Hive

Undergraduate

BSc Computer Science for Games Development

Gain the skills to excel in the world’s fastest-growing entertainment industry while becoming a Chartered IT Professional.

Key information

Study mode

Full-time

Course length

3 years

Entry requirements

112 points

A Level grades: BBC

UCAS code

G490

Choose an option

Start date

Course overview

This programme offers an inspiring combination of computer science and video game development.

We'll give you a grounding in computer science, set within the context of game programming – concentrating on programming, simulation, interactive real-time graphics and artificial intelligence.

Computer science plays a vital role in driving the technological advances that are essential to 21st-century living. The skills, experience and technical expertise you’ll gain at Hull will put you in high demand when it’s time to enter the job market in this fast-evolving industry.

Six reasons to study Computer Science for Games Development at Hull

  1. Links to top studios like EA, Sony and Microsoft
  2. Accredited by the British Computer Society
  3. Access to industry-standard facilities like HIVE*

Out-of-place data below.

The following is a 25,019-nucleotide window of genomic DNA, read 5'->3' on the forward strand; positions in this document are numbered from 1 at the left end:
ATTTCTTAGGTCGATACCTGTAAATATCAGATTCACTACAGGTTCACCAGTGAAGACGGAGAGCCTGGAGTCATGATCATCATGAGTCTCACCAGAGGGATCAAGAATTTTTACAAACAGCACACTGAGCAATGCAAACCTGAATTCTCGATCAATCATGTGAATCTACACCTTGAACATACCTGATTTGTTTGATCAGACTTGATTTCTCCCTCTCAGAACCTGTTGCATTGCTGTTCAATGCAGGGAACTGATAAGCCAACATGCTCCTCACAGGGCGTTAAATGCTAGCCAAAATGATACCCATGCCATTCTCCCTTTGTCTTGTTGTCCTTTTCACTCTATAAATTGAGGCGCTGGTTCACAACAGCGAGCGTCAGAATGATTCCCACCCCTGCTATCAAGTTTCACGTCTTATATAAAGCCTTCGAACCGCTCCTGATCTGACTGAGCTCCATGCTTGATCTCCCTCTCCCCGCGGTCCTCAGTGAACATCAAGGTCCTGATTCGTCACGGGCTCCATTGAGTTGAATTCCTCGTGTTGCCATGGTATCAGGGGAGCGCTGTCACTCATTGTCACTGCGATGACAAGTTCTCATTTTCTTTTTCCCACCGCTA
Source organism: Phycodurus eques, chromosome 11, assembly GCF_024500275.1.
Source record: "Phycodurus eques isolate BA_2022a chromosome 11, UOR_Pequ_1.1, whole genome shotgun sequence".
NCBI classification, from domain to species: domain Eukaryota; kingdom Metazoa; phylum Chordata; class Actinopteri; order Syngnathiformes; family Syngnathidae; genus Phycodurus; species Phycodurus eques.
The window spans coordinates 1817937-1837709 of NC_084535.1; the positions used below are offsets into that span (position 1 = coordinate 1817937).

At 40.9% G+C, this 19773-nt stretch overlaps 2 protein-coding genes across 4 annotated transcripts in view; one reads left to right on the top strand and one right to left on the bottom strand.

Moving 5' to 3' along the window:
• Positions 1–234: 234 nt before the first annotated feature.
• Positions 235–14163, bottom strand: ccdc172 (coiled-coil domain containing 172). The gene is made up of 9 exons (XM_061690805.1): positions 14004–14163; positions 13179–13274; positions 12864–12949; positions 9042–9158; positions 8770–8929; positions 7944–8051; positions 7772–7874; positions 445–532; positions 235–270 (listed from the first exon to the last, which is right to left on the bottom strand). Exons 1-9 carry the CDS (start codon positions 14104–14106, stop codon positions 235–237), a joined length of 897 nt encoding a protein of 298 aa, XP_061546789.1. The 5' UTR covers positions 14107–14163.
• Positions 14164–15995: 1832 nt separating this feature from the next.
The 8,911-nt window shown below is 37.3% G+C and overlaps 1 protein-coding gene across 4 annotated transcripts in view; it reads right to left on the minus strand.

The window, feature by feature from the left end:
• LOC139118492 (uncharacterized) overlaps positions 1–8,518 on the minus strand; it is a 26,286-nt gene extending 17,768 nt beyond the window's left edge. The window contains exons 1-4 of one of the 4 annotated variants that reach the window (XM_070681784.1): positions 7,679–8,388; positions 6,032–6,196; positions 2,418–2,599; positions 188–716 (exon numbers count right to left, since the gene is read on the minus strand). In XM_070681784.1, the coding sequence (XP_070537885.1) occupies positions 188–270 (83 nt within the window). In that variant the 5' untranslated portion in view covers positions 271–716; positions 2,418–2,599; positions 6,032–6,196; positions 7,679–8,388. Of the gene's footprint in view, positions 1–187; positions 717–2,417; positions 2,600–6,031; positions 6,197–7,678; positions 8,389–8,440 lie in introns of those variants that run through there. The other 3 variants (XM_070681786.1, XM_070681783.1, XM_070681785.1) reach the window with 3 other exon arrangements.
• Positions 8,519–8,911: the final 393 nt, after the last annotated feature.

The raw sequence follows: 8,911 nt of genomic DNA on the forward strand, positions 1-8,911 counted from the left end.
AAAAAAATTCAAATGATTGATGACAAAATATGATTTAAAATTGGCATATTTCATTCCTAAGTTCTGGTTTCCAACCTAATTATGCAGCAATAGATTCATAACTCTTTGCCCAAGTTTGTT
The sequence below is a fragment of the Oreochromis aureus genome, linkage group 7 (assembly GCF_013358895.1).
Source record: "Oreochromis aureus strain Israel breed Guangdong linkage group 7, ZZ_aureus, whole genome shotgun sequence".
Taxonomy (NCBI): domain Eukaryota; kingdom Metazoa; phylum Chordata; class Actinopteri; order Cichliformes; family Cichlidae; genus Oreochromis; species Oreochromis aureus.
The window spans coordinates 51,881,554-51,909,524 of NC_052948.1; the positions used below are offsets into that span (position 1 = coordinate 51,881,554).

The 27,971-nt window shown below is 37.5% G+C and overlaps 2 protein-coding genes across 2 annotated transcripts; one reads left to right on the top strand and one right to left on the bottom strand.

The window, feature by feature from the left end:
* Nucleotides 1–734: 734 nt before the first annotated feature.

4. New robotics lab with humanoid Baxter robots
  5. 95% graduate employability rating
  6. Our research was ranked joint fifth in the UK

What you'll study

The course consists of 120 credits per year. Most modules are 20 credits, meaning you’ll study six modules each year. Some longer modules, such as a dissertation, are worth more (e.g. 40 credits). In these cases, you’ll study fewer modules - but the number of credits will always add up to 120.

First year modules

The first year of your degree covers many fundamental aspects of computer science. You learn through lectures, small group tutorials and practical laboratory sessions. Assessment is a mix of exams and coursework, generally 50:50 in the first year and with more emphasis on coursework in later years.

Your programming skills will be developed using C# and the paradigm of Object Oriented Programming – there are pathways for those with no or little programming experience, and for those who are already accomplished programmers.

  • Compulsory

    Computer Systems

    You'll look at the basic hardware of the computer, system architecture and the operating system, as well as the functionalities required to handle and manage memory and processor times.

    Quantitative Methods for Computing

    Learn and understand some of the key mathematical concepts that underpin and provide the theoretical basis of modern computing.

    ​Software Engineering and Human-Computer Interaction​

    This module takes you beyond programming to software engineering, the discipline concerned with all aspects of complex software production. 

    Computer Science: The Challenge for Sustainable Computing

    Broaden your horizons beyond just programming by considering the sustainability of computing and the wider impact that computer science has on society.

    Introduction to Programming and Algorithmic Thinking

    Develop a practical skill that requires both logic and creativity, from understanding language syntax to constructing bigger, more complex systems. 

    Object-Oriented Programming and Principles